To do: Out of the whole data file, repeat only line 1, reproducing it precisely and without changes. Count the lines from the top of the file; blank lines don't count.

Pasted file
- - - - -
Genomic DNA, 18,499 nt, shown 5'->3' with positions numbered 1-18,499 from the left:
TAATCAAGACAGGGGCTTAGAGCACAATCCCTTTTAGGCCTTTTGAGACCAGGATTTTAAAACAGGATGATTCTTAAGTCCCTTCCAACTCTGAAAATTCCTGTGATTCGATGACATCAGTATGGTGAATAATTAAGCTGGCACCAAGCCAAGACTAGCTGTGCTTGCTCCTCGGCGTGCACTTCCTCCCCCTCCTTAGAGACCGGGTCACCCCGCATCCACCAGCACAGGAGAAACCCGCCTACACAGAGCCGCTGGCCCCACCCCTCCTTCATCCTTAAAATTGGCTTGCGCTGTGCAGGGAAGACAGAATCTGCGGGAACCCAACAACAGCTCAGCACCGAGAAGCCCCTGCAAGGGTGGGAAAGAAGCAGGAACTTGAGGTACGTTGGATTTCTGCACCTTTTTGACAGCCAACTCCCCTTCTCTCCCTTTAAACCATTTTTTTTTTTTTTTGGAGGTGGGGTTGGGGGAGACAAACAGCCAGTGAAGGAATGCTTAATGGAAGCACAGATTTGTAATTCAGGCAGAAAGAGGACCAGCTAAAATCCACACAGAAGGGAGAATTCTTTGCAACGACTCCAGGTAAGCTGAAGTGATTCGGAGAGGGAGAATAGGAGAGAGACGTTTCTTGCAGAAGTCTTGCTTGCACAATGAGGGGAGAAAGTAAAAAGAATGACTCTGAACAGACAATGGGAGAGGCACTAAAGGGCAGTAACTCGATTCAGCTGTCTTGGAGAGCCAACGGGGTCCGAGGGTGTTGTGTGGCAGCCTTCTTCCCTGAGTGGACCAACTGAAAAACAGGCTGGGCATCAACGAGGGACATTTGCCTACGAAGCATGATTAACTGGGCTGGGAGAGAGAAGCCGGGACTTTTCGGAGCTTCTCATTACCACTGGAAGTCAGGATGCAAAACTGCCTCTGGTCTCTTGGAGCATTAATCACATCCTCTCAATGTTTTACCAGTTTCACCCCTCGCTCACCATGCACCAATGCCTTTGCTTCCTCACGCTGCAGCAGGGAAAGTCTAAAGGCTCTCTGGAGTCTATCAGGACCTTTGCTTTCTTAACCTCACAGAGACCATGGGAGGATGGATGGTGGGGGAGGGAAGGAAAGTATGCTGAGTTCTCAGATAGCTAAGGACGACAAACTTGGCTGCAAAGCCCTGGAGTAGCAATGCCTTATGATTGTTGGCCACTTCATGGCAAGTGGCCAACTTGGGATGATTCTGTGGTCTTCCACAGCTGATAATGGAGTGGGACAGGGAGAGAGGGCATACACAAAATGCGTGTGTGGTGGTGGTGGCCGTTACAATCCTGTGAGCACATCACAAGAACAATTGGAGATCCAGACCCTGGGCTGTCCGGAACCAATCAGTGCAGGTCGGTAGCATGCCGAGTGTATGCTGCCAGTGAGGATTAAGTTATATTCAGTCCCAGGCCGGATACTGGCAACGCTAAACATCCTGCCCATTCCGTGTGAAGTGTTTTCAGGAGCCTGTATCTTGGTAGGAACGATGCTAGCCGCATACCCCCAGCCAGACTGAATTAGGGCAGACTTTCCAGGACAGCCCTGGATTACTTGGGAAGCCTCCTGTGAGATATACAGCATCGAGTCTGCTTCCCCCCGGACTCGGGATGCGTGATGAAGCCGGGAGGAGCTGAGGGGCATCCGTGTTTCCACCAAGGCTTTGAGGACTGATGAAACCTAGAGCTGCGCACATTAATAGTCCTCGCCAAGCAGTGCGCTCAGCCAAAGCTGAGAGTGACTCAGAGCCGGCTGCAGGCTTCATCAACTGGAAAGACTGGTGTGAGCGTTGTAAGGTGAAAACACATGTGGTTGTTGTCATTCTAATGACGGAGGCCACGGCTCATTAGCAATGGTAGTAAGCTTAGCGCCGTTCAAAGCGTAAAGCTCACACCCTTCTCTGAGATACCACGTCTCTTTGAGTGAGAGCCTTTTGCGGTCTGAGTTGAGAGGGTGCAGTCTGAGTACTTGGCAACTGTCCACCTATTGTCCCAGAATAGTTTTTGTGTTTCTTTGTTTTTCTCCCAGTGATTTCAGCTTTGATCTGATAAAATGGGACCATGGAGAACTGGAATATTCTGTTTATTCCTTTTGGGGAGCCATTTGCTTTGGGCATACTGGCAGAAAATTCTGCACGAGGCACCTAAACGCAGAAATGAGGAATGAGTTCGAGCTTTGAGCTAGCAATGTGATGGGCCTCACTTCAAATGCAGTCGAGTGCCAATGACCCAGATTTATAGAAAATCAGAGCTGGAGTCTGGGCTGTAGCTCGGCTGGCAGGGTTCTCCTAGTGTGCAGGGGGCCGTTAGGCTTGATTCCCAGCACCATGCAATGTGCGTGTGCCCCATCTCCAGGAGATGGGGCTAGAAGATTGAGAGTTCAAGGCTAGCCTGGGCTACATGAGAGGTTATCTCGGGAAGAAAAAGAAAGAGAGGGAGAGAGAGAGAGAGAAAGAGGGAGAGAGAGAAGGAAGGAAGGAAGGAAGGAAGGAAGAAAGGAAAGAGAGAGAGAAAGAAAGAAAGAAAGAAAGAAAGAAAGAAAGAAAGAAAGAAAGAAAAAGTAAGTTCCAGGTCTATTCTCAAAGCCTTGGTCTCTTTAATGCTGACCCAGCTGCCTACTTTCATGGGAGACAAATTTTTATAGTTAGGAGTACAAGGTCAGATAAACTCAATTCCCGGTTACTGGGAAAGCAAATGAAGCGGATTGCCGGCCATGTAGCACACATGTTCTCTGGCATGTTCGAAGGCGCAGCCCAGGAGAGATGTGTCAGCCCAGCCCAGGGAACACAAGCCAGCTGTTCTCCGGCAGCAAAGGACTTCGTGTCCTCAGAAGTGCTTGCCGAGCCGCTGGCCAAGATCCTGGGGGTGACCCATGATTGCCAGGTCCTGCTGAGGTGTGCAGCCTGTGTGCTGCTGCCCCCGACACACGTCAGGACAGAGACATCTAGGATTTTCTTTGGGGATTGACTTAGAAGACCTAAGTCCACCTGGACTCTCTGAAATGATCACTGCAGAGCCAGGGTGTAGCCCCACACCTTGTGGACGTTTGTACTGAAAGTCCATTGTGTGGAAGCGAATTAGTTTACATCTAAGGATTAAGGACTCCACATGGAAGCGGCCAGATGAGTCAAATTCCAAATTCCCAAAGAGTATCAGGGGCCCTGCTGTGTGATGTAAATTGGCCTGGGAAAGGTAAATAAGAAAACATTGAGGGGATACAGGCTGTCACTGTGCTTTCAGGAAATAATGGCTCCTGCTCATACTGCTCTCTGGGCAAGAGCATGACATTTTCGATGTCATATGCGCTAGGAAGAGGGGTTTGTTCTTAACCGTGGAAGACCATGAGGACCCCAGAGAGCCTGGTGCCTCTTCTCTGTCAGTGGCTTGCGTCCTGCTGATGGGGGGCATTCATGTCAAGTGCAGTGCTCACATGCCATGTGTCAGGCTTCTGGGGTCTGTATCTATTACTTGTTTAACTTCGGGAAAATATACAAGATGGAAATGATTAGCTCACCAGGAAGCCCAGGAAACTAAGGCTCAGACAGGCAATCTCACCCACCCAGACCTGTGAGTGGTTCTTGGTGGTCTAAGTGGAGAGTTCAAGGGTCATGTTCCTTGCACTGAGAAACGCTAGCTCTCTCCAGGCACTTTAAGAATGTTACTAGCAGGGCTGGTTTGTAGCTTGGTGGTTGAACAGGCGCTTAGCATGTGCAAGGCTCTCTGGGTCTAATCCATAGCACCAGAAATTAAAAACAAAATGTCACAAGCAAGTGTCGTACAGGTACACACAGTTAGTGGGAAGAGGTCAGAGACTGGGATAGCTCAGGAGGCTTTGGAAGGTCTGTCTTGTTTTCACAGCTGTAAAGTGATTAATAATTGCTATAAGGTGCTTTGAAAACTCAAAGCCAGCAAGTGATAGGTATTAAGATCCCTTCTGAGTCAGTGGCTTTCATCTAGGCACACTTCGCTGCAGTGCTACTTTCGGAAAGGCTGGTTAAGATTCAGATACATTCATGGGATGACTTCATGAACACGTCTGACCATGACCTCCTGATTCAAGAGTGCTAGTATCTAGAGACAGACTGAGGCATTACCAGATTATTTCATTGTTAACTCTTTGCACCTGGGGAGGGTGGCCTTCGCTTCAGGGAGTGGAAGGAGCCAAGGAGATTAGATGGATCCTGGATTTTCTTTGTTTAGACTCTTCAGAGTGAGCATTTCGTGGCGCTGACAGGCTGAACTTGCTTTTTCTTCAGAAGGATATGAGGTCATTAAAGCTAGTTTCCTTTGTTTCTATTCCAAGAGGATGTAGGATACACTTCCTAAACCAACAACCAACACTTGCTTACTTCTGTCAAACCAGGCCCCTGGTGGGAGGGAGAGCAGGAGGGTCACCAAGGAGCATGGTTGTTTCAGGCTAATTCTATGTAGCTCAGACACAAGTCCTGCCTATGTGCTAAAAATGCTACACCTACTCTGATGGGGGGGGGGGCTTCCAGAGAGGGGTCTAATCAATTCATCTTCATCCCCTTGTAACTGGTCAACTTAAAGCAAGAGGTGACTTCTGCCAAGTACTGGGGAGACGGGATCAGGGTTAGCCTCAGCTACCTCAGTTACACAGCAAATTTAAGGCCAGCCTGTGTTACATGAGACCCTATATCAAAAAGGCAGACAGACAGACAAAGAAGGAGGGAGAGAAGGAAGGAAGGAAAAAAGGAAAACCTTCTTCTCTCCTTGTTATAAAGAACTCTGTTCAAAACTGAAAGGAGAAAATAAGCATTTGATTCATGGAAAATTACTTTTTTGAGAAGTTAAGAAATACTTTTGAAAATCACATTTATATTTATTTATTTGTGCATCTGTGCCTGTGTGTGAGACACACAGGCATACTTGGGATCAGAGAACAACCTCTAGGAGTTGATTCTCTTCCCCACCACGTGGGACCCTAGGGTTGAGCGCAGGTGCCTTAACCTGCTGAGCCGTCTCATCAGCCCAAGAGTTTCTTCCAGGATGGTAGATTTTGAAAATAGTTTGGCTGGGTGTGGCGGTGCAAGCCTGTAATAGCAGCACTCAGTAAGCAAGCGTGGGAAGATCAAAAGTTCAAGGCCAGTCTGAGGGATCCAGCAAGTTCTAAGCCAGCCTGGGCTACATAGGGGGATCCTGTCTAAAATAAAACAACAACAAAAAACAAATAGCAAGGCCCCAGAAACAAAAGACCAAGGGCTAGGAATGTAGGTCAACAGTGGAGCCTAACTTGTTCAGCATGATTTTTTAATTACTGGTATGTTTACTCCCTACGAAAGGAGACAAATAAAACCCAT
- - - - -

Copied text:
Genomic DNA, 18,499 nt, shown 5'->3' with positions numbered 1-18,499 from the left: